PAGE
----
How Much Does a Bad Hire Cost?

It’s something that’s happened to most companies. You’re going through the recruitment process and you think you’ve found the one. Unfortunately, once the dust has settled, you realise the fit is not as good as you thought it was. 

With recruitment often a frustrating and timely process, it’s understandable that many companies make hasty decisions they come to regret – after all, not everyone has the experience or resources to properly vet a candidate.

Which brings us to this article. How much could a bad hire cost you? As a business, hiring involves numerous expenses that you might not have even considered, all of which can result in a waste if the new candidate doesn’t work out.

Below we explore the average cost of a bad hire, the warning signs of a bad hire and the costings involved in the average recruitment process.

What is the average cost of a bad hire?

According to research by the Small Business Administration (SBA), the cost to hire a new worker is around 1.25 to 1.4 times their base salary. So, while you might be paying them a base salary, your actual costs are higher. With this in mind, the following would be applicable:

– The average cost of a bad hire on a salary of £25,000 would be between £31,250 and £35,000.

– The average cost of a bad hire on a salary of £50,000 would be between £62,500 and £70,000.

– The average cost of a bad hire on a salary of £100,000 would be between £125,000 and a whopping £140,000.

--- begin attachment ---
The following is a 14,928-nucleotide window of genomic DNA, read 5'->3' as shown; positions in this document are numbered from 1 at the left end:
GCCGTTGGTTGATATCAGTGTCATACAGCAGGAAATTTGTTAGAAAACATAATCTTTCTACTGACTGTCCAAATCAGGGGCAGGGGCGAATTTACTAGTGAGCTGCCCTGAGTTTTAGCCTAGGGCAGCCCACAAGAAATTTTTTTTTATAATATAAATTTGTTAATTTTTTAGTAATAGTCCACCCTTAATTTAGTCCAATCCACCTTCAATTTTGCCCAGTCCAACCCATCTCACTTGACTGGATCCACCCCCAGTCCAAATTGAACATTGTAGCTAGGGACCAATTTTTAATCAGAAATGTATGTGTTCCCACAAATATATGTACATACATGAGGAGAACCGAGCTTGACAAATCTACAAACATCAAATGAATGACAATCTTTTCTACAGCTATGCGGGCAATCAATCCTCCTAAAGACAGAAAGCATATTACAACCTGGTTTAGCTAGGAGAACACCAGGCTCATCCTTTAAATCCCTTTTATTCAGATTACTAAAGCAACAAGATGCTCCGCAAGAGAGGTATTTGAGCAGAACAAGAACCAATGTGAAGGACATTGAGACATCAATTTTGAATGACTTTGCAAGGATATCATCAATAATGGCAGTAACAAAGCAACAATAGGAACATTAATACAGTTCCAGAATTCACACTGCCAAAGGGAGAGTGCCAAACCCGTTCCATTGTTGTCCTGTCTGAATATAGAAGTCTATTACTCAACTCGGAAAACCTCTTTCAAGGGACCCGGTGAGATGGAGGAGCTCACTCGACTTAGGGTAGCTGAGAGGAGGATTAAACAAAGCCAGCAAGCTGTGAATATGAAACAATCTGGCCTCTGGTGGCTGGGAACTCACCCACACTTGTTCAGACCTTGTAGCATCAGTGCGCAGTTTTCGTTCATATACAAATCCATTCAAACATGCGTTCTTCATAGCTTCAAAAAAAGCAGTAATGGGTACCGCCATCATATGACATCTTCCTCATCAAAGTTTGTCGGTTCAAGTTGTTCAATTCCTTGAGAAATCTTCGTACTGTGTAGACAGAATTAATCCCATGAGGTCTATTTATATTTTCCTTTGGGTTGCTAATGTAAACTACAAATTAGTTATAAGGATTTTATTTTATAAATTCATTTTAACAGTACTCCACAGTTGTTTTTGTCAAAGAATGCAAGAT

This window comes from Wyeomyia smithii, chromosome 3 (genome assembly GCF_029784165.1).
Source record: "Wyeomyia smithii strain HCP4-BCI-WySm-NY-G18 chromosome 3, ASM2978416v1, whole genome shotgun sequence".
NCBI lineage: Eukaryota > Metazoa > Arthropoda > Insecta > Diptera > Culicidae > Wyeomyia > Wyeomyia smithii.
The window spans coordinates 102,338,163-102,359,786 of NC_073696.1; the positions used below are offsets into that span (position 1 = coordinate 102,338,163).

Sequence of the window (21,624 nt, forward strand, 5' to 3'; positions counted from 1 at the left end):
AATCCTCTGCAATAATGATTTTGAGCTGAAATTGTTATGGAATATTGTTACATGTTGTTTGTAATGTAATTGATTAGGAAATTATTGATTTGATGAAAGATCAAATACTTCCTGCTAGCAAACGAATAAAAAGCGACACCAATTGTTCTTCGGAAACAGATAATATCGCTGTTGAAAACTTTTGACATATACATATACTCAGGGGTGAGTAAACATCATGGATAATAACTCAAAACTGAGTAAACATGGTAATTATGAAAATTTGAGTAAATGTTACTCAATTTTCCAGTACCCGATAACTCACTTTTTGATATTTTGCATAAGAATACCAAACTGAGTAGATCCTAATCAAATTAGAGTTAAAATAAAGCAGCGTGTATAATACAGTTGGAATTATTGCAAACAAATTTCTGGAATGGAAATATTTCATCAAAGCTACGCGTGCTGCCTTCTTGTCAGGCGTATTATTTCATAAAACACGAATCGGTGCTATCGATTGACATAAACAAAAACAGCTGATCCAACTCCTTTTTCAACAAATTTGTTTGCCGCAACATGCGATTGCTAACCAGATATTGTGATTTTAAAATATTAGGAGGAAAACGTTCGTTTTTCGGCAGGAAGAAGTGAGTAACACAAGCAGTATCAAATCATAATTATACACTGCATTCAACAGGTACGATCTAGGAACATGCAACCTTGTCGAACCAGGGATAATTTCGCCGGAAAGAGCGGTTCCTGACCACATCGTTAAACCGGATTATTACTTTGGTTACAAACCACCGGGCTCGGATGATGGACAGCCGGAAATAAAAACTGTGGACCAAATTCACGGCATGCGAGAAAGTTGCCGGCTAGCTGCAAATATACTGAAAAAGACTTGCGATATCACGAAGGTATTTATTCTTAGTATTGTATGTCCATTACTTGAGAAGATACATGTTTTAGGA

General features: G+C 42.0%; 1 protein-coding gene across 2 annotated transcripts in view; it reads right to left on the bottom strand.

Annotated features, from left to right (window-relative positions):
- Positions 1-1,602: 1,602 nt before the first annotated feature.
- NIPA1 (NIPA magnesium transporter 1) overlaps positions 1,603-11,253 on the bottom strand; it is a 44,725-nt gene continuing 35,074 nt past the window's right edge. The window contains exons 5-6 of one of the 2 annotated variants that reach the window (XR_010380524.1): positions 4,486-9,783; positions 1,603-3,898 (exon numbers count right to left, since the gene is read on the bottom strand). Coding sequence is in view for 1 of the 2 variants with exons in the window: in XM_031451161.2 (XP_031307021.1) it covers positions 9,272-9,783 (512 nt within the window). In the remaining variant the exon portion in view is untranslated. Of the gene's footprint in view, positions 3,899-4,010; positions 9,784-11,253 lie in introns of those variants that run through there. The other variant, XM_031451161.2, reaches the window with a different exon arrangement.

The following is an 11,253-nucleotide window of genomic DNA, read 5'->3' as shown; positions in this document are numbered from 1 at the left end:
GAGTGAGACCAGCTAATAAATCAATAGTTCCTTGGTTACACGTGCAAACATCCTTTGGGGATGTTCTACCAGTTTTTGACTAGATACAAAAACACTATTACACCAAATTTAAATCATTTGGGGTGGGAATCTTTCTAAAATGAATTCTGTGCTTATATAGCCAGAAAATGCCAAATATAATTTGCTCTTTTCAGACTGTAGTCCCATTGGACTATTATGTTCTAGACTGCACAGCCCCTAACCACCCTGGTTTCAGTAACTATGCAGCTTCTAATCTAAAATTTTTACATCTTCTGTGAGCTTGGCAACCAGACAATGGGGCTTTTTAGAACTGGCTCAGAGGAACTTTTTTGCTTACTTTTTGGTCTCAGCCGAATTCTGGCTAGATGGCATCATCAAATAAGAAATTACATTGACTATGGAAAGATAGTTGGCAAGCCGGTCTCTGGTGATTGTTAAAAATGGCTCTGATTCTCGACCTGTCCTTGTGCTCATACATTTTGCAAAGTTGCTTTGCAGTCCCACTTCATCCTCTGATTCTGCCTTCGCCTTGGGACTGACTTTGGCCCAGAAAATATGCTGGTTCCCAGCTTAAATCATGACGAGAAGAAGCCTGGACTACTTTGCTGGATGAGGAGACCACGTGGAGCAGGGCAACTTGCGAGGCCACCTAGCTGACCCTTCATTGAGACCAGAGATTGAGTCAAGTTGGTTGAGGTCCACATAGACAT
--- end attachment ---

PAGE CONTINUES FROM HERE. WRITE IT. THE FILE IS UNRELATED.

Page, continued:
It’s important to note that this is a rough estimate based on a number of variables and includes mandatory employment costs such as taxes or employer contributions but can also include things such as loss of productivity, new equipment, bonuses and other considerations.

At its core, the average cost also includes time and resources spent on: onboarding, training, the recruitment process, existing employee time and loss of productivity.

Other than money – however – a bad hire may also cause your company to lose current clients and potential future clients, cause discontent amongst employees or even lead to negative customer reviews.

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What is the average recruitment cost of a worker?

So we know how much a bad hire costs per year but how much does the average recruitment process cost for a new employee?

This is an expense that can be difficult to quantify when you’re going through the process as it includes things such as employee time alongside measurable costs such as advertising.

That said, every worker comes with a base recruitment cost, regardless of whether they turn out to be ‘good’ or ‘bad’ hires. 

Research by Oxford Economics suggests that the average recruitment process costs around £4,960 for a new hire, which can be broken down into the following:

– HR time & resources: £200

– Management time & resources during interviewing: £760

– Advertising: £400

– Temporary worker replacements: £3,600

So that’s the better part of £5,000 already spent and you still have to rely on your own vetting process resulting in the ideal hire, all while fulfilling your normal responsibilities. This is why choosing a local recruitment agent is a common choice for many companies that want to leverage their experience and wider talent pool.

Common reasons companies make a bad hire